If you have ever delivered a presentation before you’ll know it can be quite a daunting task. Often when we are asked to do a presentation, we can feel nervous, stressed and worried. This post looks at How to Start a Presentation Effectively.
Nerves tend to get the better of us right at the beginning of the presentation. We ask ourselves ‘will they like it’ or ‘will they get it’ and self-doubt starts to creep in.
Having the start of your presentation mapped out correctly, and structured well will not only help you concentrate more on your actual presentation, but will help to quickly engage your audience.
Here are some things that you can do to effectively start your presentation and ensure that your presentation has impact.
The main thing to do is to use the INTRO acronym.
INTRO stands for Interest, Need, Title, Range, Objectives and here is what it all means.
Interest – Think of something that you can do at the beginning of your presentation. You want something that captures the imagination of your audience – maybe tell a story or some appropriate humour. You want the audience to sit up and listen and engage with you before you even get to the main content.
Need – Why does your audience need to be there? What are the reasons why you have decided to do a presentation? Once of the main reasons why people don’t engage well with presenters is that they don’t always clearly understand why they are there. Ensure you describe an issue or the reasons why people need the information you are about to give them.
Title – Give your presentation a catchy title. Sometimes avoiding the obvious can generate more interest. So for example ‘A Talk About Sales Figures’ won’t keep people guessing as to the content of your presentation, people may have already made up their mind whether they are going to listen to you.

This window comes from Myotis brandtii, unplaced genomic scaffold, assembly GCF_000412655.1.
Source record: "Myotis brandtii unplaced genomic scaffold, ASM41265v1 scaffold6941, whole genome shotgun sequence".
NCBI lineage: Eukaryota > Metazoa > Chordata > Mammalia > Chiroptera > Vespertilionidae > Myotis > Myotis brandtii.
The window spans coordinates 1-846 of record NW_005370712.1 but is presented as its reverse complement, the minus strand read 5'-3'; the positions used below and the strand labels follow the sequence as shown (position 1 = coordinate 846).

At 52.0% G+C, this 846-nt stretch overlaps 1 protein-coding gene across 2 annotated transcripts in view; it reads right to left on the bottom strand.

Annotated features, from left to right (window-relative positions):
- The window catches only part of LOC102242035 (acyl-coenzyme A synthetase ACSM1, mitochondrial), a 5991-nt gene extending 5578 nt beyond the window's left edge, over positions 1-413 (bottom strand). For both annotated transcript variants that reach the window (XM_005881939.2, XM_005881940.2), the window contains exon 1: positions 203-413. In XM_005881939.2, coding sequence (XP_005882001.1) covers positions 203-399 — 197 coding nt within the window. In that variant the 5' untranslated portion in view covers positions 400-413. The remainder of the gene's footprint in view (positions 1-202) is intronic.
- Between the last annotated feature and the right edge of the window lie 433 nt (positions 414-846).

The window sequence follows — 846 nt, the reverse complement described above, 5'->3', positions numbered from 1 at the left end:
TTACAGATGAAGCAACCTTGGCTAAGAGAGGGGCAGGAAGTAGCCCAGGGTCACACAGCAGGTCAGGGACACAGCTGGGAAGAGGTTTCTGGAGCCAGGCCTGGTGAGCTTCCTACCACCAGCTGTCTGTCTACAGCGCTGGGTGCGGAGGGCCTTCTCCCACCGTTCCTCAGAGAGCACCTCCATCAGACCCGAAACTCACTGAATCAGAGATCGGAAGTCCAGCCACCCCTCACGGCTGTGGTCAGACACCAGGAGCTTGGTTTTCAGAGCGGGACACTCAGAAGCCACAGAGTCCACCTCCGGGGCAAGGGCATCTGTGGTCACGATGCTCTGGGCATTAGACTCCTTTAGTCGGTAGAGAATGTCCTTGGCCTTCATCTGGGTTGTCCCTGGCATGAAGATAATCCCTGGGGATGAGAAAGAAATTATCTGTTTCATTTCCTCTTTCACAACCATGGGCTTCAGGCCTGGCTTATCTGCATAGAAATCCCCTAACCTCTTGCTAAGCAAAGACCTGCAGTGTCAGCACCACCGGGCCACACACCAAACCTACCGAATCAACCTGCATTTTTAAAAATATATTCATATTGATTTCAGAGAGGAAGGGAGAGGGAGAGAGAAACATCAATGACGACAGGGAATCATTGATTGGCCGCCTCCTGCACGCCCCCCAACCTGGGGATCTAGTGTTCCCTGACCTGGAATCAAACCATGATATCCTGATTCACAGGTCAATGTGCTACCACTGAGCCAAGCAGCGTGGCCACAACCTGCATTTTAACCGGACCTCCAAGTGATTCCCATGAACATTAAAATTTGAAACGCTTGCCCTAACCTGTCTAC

Range – Is simply and agenda (agenda doesn’t fit into INTRO). Ensure that your presentation has a clear agenda or list of items you are going to cover.
Objectives – What the objectives of the presentation. Help people to see what they will know, understand, be able to do etc. after they have received your information.
Using INTRO can help massively with the start of your presentation, reduce nerves and quickly engage people into your presentation.
Here’s an example of a ‘different’ presentation that uses INTRO. This is Ling Valentine, North East business woman and star of Dragon’s Den (note has a little bad language). Click here to see the video.
What do you think? What do you do to start your presentations?
If you would like more help with starting a presentation, INTRO or any other aspect of delivering effective presentations, why not attend one of our Presentation Skills Training Courses.